Legion of Mary
There were many Jerry Garcias. There was the late 60s Garcia, fat-toned, unpolished but full of barely harnessed energy. There was the assured mid-70s Garcia, and the angular, erratic, MIDI-experimenting Garcia of the 80s and 90s. The Internet Archive (and its less official siblings) has all of these Garcias represented in abundance. For those of us with archivist tendencies, it is not easy to turn away from the archive.
For a while, I have resisted the Grateful Dead download bug. However, recently some heavily-hyped Legion Of Mary seeds appeared, so I went for 5/22/75 at the Keystone in Berkeley.
This source came from Bob Menke, a taping legend who has reappeared in the online community. His recording makes it seem as if youre standing in front of Jerrys amp. The downside is a bit of imbalance regarding the other frontline members of the band, particularly the organ and vocals of Merl Saunders. However, this issue seems so unlikely to trouble most Deadheads that I hesitate to mention it.
In all my years of Dead collecting, I have paid little attention to Garcias solo bands. If one does not wish to drown in a pile of CDs, one must set limits. Beyond that, the solo Garcia Ive heard has been a bit heavy on laid-back funk, without the confrontation that lends the Dead an edge.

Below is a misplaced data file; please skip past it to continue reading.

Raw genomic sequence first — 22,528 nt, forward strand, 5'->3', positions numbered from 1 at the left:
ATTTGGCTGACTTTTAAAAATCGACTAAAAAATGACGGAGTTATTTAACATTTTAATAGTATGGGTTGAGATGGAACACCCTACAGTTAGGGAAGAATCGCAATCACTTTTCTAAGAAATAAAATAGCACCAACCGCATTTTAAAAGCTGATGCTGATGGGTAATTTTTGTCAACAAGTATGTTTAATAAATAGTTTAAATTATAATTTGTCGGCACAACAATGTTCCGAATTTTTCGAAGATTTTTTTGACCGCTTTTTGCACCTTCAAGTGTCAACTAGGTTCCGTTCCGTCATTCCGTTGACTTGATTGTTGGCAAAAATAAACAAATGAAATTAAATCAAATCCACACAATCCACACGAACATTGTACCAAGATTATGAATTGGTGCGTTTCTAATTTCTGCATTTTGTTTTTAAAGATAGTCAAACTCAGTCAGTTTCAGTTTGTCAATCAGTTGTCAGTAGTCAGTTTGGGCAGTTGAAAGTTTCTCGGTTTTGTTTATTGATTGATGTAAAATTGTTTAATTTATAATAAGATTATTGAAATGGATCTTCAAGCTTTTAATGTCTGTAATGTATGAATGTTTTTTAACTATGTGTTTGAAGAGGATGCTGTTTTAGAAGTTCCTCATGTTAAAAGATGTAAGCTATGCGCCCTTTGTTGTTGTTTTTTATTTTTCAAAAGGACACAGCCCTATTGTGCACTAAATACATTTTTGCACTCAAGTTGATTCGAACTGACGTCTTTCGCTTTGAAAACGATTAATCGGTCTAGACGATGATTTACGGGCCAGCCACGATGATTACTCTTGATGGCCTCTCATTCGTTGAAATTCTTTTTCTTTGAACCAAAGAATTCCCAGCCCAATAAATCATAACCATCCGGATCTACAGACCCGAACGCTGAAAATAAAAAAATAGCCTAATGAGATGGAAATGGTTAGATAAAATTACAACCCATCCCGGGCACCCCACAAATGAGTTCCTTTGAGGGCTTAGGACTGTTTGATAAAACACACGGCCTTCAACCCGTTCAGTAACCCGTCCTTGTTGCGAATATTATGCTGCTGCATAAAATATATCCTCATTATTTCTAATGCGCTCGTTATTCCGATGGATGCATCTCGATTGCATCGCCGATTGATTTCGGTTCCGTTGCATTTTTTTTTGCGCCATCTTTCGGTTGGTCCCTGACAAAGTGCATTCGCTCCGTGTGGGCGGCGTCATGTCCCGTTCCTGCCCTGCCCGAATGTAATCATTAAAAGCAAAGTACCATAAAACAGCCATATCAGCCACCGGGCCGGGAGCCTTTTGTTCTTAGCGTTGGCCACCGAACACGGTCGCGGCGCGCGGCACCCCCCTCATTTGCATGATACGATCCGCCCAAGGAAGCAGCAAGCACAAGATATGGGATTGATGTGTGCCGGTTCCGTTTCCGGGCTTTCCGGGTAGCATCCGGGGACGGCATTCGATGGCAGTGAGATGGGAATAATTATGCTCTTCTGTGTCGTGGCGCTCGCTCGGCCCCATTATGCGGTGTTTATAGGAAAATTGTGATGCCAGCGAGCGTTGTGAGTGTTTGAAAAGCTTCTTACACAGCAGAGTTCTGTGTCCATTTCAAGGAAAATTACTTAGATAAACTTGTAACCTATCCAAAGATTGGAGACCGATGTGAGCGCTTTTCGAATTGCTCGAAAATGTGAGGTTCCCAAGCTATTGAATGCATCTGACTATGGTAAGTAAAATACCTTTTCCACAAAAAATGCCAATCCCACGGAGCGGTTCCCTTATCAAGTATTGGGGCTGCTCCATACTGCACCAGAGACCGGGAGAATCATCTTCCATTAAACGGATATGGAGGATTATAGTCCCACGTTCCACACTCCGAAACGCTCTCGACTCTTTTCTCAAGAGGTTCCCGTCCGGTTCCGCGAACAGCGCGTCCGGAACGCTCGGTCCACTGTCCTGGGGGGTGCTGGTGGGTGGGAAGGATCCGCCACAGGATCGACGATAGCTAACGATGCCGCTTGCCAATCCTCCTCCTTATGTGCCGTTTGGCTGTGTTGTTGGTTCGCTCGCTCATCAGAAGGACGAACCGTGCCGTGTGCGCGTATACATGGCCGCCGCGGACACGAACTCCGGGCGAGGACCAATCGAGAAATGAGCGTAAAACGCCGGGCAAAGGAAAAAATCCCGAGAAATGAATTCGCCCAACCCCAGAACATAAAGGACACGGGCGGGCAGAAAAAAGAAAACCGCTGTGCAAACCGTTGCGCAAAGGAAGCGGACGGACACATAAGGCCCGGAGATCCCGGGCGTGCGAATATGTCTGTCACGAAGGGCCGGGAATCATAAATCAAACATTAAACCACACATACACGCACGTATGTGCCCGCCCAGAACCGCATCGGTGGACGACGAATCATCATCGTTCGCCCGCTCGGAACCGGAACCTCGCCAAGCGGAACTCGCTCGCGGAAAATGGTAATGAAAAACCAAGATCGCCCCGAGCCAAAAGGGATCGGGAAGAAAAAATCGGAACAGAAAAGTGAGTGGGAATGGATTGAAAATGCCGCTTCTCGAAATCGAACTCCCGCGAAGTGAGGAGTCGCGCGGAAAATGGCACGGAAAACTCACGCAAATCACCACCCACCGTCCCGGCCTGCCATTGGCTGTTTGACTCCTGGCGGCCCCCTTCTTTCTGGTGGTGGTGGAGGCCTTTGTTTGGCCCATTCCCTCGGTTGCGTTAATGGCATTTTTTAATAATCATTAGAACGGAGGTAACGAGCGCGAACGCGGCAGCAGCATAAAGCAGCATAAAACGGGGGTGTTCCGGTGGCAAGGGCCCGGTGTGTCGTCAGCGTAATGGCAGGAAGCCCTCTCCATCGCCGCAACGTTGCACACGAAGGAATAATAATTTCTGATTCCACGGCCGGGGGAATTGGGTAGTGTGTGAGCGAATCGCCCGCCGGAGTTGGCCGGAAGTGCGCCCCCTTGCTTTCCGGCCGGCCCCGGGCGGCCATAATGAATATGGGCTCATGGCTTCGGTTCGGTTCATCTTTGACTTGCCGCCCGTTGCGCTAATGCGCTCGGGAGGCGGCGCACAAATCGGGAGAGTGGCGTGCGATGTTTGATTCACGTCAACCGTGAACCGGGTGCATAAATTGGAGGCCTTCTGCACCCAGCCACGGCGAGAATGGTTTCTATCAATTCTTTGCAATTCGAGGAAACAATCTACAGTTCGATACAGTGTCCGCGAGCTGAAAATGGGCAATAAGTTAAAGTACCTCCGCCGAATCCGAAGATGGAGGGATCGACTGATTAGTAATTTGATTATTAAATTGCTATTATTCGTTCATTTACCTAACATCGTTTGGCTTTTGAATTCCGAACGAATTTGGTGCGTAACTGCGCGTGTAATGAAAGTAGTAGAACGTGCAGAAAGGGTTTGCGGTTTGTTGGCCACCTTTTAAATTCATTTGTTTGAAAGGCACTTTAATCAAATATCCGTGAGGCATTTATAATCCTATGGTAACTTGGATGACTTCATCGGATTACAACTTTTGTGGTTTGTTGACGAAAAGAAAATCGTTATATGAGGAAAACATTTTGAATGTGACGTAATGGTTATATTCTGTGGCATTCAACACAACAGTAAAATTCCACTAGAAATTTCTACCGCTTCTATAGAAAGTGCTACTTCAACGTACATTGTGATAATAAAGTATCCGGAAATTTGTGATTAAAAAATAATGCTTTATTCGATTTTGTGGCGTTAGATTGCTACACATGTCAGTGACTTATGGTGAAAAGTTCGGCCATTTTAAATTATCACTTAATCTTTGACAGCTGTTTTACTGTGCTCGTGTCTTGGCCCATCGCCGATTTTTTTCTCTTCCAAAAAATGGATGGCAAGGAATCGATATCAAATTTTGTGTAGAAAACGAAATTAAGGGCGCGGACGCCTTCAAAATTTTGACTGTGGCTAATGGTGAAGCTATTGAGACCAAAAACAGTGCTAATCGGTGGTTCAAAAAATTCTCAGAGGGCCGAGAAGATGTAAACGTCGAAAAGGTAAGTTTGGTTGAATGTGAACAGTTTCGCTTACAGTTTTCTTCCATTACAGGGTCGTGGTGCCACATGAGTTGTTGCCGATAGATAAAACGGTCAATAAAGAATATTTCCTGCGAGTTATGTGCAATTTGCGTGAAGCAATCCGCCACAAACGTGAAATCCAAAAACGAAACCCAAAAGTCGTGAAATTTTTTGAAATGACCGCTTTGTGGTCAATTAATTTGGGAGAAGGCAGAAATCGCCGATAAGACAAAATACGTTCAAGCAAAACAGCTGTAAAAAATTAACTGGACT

In the case of this show, though, lack of confrontation may be a benefit. The right combination of work and rest may also have helped, since this show comes from the era when the Dead were half a year into their hiatus but still at work on Blues For Allah, their finest studio effort in this columnists view. Ive searched Dead shows recently for perfectly-formed Garcia solos. This 5/22/75 show has many of them.
Over the simple drive of John Kahn and Ron Tutt and the churchy ambiance of Saunderss organ, Garcia sings through his instrument in the voice he developed over 10 years of Dead work. The voicelike bends, the chromatic licks, the occasional surprise landing on the sixth or ninth not a lot of surprises if youve heard a fair number of Garcia performances, but few improvisers develop a voice, and Garcia had one.
The recording loses some interest when Garcia stops soloing. I was glad to make the acquaintance of the Dylan lament Going, Going, Gone, but a few other unfamiliar songs are only functional. Saunders and saxophonist Martin Fierro have less exciting voices.
Still, this recording deserves a prized place in the archive. The next issue is whether to yield to the temptation to check out the other Menke recordings.